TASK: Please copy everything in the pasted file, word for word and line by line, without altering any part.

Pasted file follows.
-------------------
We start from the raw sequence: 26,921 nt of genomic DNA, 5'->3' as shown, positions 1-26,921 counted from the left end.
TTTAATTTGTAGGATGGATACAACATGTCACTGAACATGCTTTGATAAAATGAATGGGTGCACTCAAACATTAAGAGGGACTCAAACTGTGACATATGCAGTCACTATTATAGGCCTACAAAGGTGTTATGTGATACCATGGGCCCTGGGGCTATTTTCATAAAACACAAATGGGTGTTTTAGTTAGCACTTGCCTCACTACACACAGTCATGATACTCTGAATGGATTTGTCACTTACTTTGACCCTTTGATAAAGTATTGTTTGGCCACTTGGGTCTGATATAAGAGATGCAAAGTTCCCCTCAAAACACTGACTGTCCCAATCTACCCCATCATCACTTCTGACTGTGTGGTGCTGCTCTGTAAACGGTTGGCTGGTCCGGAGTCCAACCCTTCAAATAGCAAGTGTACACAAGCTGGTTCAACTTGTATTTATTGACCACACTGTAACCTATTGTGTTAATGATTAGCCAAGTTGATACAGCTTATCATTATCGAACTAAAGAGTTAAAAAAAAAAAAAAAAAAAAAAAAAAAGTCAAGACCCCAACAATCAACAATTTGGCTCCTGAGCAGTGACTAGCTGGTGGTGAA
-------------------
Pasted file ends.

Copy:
We start from the raw sequence: 26,921 nt of genomic DNA, 5'->3' as shown, positions 1-26,921 counted from the left end.
TTTAATTTGTAGGATGGATACAACATGTCACTGAACATGCTTTGATAAAATGAATGGGTGCACTCAAACATTAAGAGGGACTCAAACTGTGACATATGCAGTCACTATTATAGGCCTACAAAGGTGTTATGTGATACCATGGGCCCTGGGGCTATTTTCATAAAACACAAATGGGTGTTTTAGTTAGCACTTGCCTCACTACACACAGTCATGATACTCTGAATGGATTTGTCACTTACTTTGACCCTTTGATAAAGTATTGTTTGGCCACTTGGGTCTGATATAAGAGATGCAAAGTTCCCCTCAAAACACTGACTGTCCCAATCTACCCCATCATCACTTCTGACTGTGTGGTGCTGCTCTGTAAACGGTTGGCTGGTCCGGAGTCCAACCCTTCAAATAGCAAGTGTACACAAGCTGGTTCAACTTGTATTTATTGACCACACTGTAACCTATTGTGTTAATGATTAGCCAAGTTGATACAGCTTATCATTATCGAACTAAAGAGTTAAAAAAAAAAAAAAAAAAAAAAAAAAAGTCAAGACCCCAACAATCAACAATTTGGCTCCTGAGCAGTGACTAGCTGGTGGTGAA